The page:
Academics can be ‘bridge’ to ethical development, says AI expert

28 Nov 2023

Image: Anastasia Griva

Dr Anastasia Griva wants to see more positivity in discussions about the potential of AI.

According to Gabriela Ramos, “It is clear that ensuring ethical AI is everybody’s business”. Ramos is UNESCO’s assistant director-general of Social and Human Sciences. She wrote these words in her introduction to the organisation’s Recommendation on the Ethics of Artificial Intelligence.

“AI technology brings major benefits in many areas, but without the ethical guardrails, it risks reproducing real-world biases and discrimination, fueling divisions and threatening fundamental human rights and freedoms,” Ramos said.

Earlier this week, 18 countries, including the UK and US, published guidelines for the secure development of AI. According to the guidelines, “AI systems have the potential to bring many benefits to society. However, for the opportunities of AI to be fully realised, it must be developed, deployed and operated in a secure and responsible way”.

University of Galway’s Dr Anastasia Griva is an expert in AI and analytics. She recently spoke to about what she describes as “a spectrum of ethical concerns” related to the development of AI.

“These encompass issues ranging from job displacement and embedded bias due to the data used to train generative AI (GAI), to concerns about transparency and fairness in AI-related decisions, data ownership, intellectual property and the potential for GAI to be used in generating persuasive content such as deepfake videos and personalised misinformation,” Griva explained.

Collaboration is key

For Griva, universities and the scientific community can and should play a key role in ensuring the ethical development of AI systems. “Partnerships between academics, industry and public policymakers are important for responsible GAI development.”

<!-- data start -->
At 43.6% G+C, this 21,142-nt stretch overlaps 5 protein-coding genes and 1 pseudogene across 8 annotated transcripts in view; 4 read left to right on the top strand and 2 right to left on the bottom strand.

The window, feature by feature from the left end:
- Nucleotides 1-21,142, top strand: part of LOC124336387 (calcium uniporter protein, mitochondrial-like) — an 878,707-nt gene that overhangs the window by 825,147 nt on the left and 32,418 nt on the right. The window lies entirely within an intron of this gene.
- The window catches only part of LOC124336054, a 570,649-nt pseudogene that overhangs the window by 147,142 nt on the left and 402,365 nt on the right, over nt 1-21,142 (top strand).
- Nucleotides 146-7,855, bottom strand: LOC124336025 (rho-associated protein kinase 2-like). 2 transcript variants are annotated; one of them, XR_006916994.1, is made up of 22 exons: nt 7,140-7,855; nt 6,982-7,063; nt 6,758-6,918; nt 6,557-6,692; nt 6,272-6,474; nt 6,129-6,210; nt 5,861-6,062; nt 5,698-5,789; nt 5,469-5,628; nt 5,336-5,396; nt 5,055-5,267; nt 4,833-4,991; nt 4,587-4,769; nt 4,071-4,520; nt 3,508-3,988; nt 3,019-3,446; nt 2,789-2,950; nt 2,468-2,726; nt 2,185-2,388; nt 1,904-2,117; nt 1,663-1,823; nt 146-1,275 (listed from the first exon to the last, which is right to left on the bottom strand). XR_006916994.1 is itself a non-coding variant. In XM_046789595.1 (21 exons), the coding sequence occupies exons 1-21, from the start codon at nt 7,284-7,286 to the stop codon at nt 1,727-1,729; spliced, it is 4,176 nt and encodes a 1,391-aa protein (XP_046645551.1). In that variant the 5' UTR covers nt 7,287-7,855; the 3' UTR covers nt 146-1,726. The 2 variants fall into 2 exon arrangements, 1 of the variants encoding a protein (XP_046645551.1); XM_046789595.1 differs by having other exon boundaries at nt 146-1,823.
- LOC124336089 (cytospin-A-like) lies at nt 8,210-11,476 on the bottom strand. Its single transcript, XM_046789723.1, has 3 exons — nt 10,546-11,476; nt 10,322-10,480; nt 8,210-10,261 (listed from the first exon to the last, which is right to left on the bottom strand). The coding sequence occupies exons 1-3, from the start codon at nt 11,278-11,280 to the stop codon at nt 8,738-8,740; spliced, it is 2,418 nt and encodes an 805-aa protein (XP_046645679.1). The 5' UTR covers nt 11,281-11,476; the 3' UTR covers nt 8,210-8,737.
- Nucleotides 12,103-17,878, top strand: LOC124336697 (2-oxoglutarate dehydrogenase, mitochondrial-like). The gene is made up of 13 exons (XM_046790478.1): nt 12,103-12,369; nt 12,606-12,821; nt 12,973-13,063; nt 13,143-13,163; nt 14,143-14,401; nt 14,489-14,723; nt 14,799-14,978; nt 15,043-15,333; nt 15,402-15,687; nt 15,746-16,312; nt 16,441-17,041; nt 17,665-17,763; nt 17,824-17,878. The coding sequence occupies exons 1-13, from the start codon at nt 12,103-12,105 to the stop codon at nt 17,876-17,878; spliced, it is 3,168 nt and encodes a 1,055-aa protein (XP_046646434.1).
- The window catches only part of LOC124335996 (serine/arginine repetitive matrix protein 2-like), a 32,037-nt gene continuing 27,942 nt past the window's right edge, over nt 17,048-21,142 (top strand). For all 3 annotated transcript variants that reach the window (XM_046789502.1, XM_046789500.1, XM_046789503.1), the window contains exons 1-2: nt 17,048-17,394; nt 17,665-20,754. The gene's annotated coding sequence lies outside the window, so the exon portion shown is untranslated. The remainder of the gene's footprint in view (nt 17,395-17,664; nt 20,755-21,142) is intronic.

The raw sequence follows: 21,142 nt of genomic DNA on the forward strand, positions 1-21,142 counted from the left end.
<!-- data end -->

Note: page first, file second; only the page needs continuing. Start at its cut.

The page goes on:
Griva thinks that collaboration and partnerships are necessary to “harness the benefits of innovation while safeguarding against potential risks and ensuring that AI aligns with societal values and priorities”.

Griva notes that policymakers create the rules and regulations, but “academics act as a bridge between policymakers and businesses, conducting research and finding the best ways to create ethical GAI standards and practices.

“Together, they form the backbone of how we make GAI that’s safe and respectful of everyone.”

UNESCO also highlighted the value of education and research in its recommendations and urged countries to “encourage research initiatives on ethical AI”.

In its “human-rights approach to AI”, UNESCO calls for all AI actors to avoid and address “unwanted harms (safety risks) as well as vulnerabilities to attack (security risks)” at all stages of the AI lifecycle, “ranging from research, design and development to deployment and use”.

The rise of disinformation

As AI models become increasingly sophisticated, their ability to create convincing content also increases. This content can be used to spread mis- and disinformation.

In a recently published paper, researchers argue that academics can help to tackle AI-generated disinformation. Because common forms of authentication such as checking if a photograph looks realistic or if an email is well-written now no longer work, this paper suggests that further research is needed to develop tools and techniques to verify information and to educate people on how AI models work and what distinct characteristics to look out for in their outputs.

“Impactful research questions seek to identify cues that are transparent and difficult to game with generative AI, to understand the effectiveness of behavioural interventions aimed at mitigating AI-generated disinformation, and to prepare new media literacy training that is tailored to the upcoming challenges of the generative AI era,” the researchers state.